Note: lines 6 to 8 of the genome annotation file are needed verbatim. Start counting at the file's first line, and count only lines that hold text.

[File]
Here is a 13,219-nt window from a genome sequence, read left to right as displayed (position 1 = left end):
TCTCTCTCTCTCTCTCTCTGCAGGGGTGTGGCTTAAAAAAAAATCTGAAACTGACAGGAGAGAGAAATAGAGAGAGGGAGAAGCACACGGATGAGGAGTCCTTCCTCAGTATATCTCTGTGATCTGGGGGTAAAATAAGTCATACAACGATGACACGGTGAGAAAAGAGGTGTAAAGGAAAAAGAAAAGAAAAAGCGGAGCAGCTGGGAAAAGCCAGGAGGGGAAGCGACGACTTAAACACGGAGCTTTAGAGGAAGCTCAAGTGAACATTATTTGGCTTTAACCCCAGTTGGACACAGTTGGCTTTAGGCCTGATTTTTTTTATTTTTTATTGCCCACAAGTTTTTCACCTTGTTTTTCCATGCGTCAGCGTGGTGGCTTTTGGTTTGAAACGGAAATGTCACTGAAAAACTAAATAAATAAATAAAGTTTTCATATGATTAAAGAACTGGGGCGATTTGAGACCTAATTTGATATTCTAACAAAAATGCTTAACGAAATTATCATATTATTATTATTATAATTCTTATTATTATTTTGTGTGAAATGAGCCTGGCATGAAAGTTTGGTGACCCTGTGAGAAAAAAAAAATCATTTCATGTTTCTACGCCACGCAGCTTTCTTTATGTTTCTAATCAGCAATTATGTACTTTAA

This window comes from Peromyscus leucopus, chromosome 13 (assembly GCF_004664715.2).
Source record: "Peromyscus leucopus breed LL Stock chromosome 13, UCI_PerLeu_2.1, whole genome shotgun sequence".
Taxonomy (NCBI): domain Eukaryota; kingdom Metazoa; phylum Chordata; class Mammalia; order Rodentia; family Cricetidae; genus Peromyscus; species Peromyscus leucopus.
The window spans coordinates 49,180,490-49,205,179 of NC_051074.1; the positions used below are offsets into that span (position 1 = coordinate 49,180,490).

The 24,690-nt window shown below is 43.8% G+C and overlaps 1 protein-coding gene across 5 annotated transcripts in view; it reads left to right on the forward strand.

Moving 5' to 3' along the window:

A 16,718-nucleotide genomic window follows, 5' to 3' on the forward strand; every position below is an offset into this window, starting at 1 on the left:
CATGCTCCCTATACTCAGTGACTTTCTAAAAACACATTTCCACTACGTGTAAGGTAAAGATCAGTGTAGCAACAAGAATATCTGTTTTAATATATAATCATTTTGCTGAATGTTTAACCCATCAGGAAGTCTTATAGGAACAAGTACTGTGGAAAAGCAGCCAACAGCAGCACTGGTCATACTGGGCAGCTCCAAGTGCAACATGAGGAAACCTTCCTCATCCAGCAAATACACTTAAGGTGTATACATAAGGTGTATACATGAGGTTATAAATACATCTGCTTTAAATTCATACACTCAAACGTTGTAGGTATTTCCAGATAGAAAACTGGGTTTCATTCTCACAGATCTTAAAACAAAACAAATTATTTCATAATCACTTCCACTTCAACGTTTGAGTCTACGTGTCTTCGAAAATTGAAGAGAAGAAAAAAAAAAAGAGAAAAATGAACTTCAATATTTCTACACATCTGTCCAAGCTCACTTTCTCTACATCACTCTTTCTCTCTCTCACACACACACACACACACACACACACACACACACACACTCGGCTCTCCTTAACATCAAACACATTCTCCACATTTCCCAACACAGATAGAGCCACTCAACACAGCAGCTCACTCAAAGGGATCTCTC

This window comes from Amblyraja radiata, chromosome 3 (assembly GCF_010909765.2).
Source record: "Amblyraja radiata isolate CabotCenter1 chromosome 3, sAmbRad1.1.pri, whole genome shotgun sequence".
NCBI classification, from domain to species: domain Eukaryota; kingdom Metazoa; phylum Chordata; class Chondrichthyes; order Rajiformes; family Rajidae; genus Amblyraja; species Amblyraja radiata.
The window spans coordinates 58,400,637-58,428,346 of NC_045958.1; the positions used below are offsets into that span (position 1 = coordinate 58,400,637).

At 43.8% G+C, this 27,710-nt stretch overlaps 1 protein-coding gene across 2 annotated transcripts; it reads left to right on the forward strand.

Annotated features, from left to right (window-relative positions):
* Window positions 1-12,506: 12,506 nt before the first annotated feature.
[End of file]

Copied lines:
The window spans coordinates 49,180,490-49,205,179 of NC_051074.1; the positions used below are offsets into that span (position 1 = coordinate 49,180,490).

The 24,690-nt window shown below is 43.8% G+C and overlaps 1 protein-coding gene across 5 annotated transcripts in view; it reads left to right on the forward strand.

Moving 5' to 3' along the window: